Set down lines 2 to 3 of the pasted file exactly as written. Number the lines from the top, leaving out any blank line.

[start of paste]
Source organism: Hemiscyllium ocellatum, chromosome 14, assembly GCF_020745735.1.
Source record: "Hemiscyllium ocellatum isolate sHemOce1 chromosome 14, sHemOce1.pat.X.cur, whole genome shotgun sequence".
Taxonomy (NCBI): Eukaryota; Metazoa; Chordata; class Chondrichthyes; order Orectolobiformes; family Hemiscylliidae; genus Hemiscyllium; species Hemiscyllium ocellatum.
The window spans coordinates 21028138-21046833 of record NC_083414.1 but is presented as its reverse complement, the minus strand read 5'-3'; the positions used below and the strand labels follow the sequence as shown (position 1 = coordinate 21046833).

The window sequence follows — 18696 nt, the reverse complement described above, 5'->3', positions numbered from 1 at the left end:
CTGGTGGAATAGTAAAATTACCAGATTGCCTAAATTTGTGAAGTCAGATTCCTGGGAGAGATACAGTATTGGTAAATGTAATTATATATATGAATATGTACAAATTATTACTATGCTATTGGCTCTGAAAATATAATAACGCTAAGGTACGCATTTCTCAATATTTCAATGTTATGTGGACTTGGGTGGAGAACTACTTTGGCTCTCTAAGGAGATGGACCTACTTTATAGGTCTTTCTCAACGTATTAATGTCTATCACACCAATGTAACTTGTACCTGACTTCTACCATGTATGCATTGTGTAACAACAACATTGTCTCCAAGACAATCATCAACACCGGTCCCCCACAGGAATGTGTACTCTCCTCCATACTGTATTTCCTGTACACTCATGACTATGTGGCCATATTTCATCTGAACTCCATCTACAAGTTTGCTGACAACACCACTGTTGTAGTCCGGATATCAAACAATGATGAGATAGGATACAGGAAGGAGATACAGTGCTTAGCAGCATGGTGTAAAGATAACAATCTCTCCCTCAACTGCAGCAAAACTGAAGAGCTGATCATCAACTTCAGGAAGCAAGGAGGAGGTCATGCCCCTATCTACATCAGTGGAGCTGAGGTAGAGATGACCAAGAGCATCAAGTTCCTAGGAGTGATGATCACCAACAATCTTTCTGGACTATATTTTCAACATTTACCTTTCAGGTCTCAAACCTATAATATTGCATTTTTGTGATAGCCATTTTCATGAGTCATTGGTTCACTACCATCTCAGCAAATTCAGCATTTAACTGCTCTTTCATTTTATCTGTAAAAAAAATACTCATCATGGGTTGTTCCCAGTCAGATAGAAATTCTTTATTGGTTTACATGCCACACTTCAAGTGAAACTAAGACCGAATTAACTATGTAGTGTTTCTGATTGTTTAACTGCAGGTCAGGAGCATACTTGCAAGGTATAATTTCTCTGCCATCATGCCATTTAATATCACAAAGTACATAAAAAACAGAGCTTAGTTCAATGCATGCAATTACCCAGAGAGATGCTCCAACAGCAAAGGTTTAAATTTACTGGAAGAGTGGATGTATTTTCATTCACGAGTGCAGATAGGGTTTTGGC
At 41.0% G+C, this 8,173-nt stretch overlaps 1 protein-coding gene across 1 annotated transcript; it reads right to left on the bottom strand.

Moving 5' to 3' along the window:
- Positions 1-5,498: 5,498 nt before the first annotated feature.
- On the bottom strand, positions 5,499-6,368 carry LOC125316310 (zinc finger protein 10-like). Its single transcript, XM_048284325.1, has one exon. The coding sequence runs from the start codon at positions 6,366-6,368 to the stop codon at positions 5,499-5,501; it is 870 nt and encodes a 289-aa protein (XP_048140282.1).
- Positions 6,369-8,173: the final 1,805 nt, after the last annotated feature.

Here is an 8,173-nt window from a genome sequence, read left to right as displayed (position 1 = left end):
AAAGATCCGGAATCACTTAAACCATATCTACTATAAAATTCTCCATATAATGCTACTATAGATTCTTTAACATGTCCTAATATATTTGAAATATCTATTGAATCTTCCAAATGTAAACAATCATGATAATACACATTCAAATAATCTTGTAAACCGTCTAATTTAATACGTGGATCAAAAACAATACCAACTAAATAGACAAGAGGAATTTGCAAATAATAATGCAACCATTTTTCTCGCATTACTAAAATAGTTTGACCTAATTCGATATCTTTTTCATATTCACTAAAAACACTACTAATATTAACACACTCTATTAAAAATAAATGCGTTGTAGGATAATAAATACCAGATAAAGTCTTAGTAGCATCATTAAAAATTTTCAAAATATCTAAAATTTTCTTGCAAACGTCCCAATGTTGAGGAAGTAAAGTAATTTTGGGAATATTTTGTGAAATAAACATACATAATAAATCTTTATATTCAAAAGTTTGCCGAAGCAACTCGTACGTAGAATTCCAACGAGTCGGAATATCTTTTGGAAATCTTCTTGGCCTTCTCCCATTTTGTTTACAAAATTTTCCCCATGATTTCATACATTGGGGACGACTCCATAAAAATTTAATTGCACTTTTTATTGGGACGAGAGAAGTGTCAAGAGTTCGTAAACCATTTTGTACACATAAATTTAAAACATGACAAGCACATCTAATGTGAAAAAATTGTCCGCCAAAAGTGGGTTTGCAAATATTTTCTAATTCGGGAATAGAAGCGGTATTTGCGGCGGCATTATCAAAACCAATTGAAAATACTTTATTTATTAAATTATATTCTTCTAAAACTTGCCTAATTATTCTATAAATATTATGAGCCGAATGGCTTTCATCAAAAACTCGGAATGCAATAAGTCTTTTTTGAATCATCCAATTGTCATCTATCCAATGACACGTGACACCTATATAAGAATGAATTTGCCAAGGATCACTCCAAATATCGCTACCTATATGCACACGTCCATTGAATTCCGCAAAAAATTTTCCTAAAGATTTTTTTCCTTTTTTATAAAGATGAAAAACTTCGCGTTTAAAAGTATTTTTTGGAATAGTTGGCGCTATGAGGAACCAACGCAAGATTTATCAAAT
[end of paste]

Source record: "Hemiscyllium ocellatum isolate sHemOce1 chromosome 14, sHemOce1.pat.X.cur, whole genome shotgun sequence".
Taxonomy (NCBI): Eukaryota; Metazoa; Chordata; class Chondrichthyes; order Orectolobiformes; family Hemiscylliidae; genus Hemiscyllium; species Hemiscyllium ocellatum.